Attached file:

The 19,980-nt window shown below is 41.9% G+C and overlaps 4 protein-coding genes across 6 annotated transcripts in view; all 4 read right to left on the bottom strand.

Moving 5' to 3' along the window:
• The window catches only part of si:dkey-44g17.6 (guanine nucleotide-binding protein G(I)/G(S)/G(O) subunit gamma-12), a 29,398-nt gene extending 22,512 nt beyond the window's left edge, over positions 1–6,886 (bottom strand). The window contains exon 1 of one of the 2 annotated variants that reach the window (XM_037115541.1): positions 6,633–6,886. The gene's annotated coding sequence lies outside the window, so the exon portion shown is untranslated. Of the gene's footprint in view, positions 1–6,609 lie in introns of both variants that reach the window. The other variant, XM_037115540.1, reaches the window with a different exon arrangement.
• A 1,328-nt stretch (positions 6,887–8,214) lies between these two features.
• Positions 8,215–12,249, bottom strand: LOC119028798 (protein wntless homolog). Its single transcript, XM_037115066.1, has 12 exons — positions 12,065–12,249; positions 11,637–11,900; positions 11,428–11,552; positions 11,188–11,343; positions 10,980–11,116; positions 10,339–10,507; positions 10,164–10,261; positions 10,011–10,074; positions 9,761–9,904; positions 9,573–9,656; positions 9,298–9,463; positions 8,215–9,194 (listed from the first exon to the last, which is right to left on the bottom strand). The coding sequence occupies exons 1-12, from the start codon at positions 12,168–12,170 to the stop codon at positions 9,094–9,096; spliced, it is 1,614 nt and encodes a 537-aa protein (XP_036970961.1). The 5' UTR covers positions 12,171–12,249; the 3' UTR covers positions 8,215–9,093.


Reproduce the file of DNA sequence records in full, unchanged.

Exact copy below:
The 19,980-nt window shown below is 41.9% G+C and overlaps 4 protein-coding genes across 6 annotated transcripts in view; all 4 read right to left on the bottom strand.

Moving 5' to 3' along the window:
• The window catches only part of si:dkey-44g17.6 (guanine nucleotide-binding protein G(I)/G(S)/G(O) subunit gamma-12), a 29,398-nt gene extending 22,512 nt beyond the window's left edge, over positions 1–6,886 (bottom strand). The window contains exon 1 of one of the 2 annotated variants that reach the window (XM_037115541.1): positions 6,633–6,886. The gene's annotated coding sequence lies outside the window, so the exon portion shown is untranslated. Of the gene's footprint in view, positions 1–6,609 lie in introns of both variants that reach the window. The other variant, XM_037115540.1, reaches the window with a different exon arrangement.
• A 1,328-nt stretch (positions 6,887–8,214) lies between these two features.
• Positions 8,215–12,249, bottom strand: LOC119028798 (protein wntless homolog). Its single transcript, XM_037115066.1, has 12 exons — positions 12,065–12,249; positions 11,637–11,900; positions 11,428–11,552; positions 11,188–11,343; positions 10,980–11,116; positions 10,339–10,507; positions 10,164–10,261; positions 10,011–10,074; positions 9,761–9,904; positions 9,573–9,656; positions 9,298–9,463; positions 8,215–9,194 (listed from the first exon to the last, which is right to left on the bottom strand). The coding sequence occupies exons 1-12, from the start codon at positions 12,168–12,170 to the stop codon at positions 9,094–9,096; spliced, it is 1,614 nt and encodes a 537-aa protein (XP_036970961.1). The 5' UTR covers positions 12,171–12,249; the 3' UTR covers positions 8,215–9,093.